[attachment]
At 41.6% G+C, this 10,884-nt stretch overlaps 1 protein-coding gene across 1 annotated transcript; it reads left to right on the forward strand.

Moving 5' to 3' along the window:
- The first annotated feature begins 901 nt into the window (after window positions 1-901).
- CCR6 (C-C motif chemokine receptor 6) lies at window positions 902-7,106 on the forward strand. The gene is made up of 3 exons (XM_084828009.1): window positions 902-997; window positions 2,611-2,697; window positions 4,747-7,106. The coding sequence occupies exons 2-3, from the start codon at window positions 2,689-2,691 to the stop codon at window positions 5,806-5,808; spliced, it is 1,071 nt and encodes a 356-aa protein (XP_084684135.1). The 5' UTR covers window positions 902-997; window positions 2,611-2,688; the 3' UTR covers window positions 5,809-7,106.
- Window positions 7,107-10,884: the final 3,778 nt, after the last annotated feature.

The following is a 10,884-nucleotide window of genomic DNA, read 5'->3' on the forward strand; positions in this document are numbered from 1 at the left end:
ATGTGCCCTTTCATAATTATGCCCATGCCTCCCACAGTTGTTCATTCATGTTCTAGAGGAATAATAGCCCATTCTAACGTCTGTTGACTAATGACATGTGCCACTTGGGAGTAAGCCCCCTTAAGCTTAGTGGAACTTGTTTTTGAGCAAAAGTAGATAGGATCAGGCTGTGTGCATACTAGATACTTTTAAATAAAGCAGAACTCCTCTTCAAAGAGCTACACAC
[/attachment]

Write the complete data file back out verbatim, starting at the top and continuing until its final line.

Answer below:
At 41.6% G+C, this 10,884-nt stretch overlaps 1 protein-coding gene across 1 annotated transcript; it reads left to right on the forward strand.

Moving 5' to 3' along the window:
- The first annotated feature begins 901 nt into the window (after window positions 1-901).
- CCR6 (C-C motif chemokine receptor 6) lies at window positions 902-7,106 on the forward strand. The gene is made up of 3 exons (XM_084828009.1): window positions 902-997; window positions 2,611-2,697; window positions 4,747-7,106. The coding sequence occupies exons 2-3, from the start codon at window positions 2,689-2,691 to the stop codon at window positions 5,806-5,808; spliced, it is 1,071 nt and encodes a 356-aa protein (XP_084684135.1). The 5' UTR covers window positions 902-997; window positions 2,611-2,688; the 3' UTR covers window positions 5,809-7,106.
- Window positions 7,107-10,884: the final 3,778 nt, after the last annotated feature.

The following is a 10,884-nucleotide window of genomic DNA, read 5'->3' on the forward strand; positions in this document are numbered from 1 at the left end:
ATGTGCCCTTTCATAATTATGCCCATGCCTCCCACAGTTGTTCATTCATGTTCTAGAGGAATAATAGCCCATTCTAACGTCTGTTGACTAATGACATGTGCCACTTGGGAGTAAGCCCCCTTAAGCTTAGTGGAACTTGTTTTTGAGCAAAAGTAGATAGGATCAGGCTGTGTGCATACTAGATACTTTTAAATAAAGCAGAACTCCTCTTCAAAGAGCTACACAC